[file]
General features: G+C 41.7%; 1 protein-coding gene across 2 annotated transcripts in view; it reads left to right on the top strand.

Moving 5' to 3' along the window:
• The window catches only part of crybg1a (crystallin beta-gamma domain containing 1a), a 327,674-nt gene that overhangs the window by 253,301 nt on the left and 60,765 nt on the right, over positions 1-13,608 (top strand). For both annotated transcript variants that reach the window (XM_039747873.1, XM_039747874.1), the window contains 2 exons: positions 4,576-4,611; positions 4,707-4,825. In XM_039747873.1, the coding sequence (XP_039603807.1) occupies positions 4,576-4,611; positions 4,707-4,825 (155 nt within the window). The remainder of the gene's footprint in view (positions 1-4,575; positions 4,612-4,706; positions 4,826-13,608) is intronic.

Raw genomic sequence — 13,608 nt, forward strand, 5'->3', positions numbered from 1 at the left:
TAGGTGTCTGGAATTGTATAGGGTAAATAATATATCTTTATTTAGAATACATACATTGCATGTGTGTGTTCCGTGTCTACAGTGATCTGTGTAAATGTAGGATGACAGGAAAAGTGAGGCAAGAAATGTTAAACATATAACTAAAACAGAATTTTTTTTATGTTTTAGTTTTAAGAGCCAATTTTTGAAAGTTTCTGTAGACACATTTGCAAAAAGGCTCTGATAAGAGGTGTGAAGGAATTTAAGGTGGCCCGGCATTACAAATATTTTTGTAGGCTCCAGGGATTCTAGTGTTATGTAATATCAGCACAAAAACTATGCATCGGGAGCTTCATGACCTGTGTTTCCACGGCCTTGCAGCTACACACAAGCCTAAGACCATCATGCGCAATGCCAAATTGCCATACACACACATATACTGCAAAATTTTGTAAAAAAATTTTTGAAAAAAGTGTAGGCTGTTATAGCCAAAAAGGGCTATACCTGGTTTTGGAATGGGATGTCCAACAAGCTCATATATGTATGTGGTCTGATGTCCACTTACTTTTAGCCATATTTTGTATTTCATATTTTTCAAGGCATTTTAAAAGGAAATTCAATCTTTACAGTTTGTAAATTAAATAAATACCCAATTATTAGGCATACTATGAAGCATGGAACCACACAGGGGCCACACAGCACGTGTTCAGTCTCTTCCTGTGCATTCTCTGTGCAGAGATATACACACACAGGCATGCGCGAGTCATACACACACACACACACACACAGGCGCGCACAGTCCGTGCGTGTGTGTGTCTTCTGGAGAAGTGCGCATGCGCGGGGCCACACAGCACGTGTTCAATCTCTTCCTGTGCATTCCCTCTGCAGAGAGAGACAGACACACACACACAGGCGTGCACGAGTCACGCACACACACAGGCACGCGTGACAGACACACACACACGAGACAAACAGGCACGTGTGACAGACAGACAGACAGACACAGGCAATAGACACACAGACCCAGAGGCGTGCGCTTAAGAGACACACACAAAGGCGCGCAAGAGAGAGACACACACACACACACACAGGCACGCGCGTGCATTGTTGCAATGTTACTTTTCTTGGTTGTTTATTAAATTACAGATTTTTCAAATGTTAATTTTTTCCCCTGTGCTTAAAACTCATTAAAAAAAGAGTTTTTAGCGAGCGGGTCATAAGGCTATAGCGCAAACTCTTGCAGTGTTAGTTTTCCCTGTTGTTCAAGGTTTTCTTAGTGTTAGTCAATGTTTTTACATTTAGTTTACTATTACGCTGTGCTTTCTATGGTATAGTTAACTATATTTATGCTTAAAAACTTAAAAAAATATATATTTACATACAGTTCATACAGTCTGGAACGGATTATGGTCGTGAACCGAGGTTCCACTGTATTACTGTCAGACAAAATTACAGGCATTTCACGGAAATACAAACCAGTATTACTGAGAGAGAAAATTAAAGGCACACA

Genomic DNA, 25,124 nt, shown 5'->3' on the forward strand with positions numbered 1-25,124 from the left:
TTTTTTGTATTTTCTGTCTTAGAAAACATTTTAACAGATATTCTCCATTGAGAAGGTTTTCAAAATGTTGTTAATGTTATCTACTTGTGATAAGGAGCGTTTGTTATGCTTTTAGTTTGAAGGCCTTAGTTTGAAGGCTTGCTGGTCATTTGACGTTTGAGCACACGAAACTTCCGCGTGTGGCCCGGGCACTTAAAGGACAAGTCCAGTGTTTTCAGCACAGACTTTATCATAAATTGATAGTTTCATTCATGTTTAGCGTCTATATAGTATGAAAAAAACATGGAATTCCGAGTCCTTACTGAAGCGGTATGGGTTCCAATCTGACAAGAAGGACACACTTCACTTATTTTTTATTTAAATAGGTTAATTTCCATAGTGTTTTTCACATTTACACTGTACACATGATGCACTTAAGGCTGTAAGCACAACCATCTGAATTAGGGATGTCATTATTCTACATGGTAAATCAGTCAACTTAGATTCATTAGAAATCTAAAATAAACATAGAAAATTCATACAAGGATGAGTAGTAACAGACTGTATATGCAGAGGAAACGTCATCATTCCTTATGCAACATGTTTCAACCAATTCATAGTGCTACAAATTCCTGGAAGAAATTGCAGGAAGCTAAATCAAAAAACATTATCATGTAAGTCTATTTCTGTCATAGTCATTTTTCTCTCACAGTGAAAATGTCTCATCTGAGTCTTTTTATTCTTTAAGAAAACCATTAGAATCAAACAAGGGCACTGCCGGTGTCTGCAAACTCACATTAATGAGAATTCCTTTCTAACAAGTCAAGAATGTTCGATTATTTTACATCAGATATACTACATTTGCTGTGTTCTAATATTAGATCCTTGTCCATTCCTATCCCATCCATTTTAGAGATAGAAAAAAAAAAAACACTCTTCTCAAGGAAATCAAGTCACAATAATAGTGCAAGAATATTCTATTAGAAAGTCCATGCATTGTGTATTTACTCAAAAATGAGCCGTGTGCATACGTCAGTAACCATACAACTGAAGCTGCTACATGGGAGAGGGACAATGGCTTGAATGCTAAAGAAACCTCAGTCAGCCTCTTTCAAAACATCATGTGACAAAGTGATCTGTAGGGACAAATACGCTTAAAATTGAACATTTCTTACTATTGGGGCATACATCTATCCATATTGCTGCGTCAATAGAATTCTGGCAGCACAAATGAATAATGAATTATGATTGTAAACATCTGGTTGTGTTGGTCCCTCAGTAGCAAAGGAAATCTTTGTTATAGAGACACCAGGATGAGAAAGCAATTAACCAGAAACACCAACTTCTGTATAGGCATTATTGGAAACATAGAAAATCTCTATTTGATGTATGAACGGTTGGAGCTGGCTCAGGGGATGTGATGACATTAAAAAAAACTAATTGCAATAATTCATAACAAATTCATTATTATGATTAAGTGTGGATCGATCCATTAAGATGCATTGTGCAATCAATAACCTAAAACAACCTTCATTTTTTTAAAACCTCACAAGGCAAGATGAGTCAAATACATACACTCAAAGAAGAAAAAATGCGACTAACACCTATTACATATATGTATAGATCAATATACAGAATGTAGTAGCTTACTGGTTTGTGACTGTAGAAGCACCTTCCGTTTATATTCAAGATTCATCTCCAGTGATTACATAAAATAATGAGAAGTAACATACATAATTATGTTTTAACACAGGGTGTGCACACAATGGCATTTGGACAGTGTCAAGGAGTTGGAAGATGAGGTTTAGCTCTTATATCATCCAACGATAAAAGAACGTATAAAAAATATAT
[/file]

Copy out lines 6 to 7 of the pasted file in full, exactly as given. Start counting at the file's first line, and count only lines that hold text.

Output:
Genomic DNA, 25,124 nt, shown 5'->3' on the forward strand with positions numbered 1-25,124 from the left:
TTTTTTGTATTTTCTGTCTTAGAAAACATTTTAACAGATATTCTCCATTGAGAAGGTTTTCAAAATGTTGTTAATGTTATCTACTTGTGATAAGGAGCGTTTGTTATGCTTTTAGTTTGAAGGCCTTAGTTTGAAGGCTTGCTGGTCATTTGACGTTTGAGCACACGAAACTTCCGCGTGTGGCCCGGGCACTTAAAGGACAAGTCCAGTGTTTTCAGCACAGACTTTATCATAAATTGATAGTTTCATTCATGTTTAGCGTCTATATAGTATGAAAAAAACATGGAATTCCGAGTCCTTACTGAAGCGGTATGGGTTCCAATCTGACAAGAAGGACACACTTCACTTATTTTTTATTTAAATAGGTTAATTTCCATAGTGTTTTTCACATTTACACTGTACACATGATGCACTTAAGGCTGTAAGCACAACCATCTGAATTAGGGATGTCATTATTCTACATGGTAAATCAGTCAACTTAGATTCATTAGAAATCTAAAATAAACATAGAAAATTCATACAAGGATGAGTAGTAACAGACTGTATATGCAGAGGAAACGTCATCATTCCTTATGCAACATGTTTCAACCAATTCATAGTGCTACAAATTCCTGGAAGAAATTGCAGGAAGCTAAATCAAAAAACATTATCATGTAAGTCTATTTCTGTCATAGTCATTTTTCTCTCACAGTGAAAATGTCTCATCTGAGTCTTTTTATTCTTTAAGAAAACCATTAGAATCAAACAAGGGCACTGCCGGTGTCTGCAAACTCACATTAATGAGAATTCCTTTCTAACAAGTCAAGAATGTTCGATTATTTTACATCAGATATACTACATTTGCTGTGTTCTAATATTAGATCCTTGTCCATTCCTATCCCATCCATTTTAGAGATAGAAAAAAAAAAAACACTCTTCTCAAGGAAATCAAGTCACAATAATAGTGCAAGAATATTCTATTAGAAAGTCCATGCATTGTGTATTTACTCAAAAATGAGCCGTGTGCATACGTCAGTAACCATACAACTGAAGCTGCTACATGGGAGAGGGACAATGGCTTGAATGCTAAAGAAACCTCAGTCAGCCTCTTTCAAAACATCATGTGACAAAGTGATCTGTAGGGACAAATACGCTTAAAATTGAACATTTCTTACTATTGGGGCATACATCTATCCATATTGCTGCGTCAATAGAATTCTGGCAGCACAAATGAATAATGAATTATGATTGTAAACATCTGGTTGTGTTGGTCCCTCAGTAGCAAAGGAAATCTTTGTTATAGAGACACCAGGATGAGAAAGCAATTAACCAGAAACACCAACTTCTGTATAGGCATTATTGGAAACATAGAAAATCTCTATTTGATGTATGAACGGTTGGAGCTGGCTCAGGGGATGTGATGACATTAAAAAAAACTAATTGCAATAATTCATAACAAATTCATTATTATGATTAAGTGTGGATCGATCCATTAAGATGCATTGTGCAATCAATAACCTAAAACAACCTTCATTTTTTTAAAACCTCACAAGGCAAGATGAGTCAAATACATACACTCAAAGAAGAAAAAATGCGACTAACACCTATTACATATATGTATAGATCAATATACAGAATGTAGTAGCTTACTGGTTTGTGACTGTAGAAGCACCTTCCGTTTATATTCAAGATTCATCTCCAGTGATTACATAAAATAATGAGAAGTAACATACATAATTATGTTTTAACACAGGGTGTGCACACAATGGCATTTGGACAGTGTCAAGGAGTTGGAAGATGAGGTTTAGCTCTTATATCATCCAACGATAAAAGAACGTATAAAAAATATAT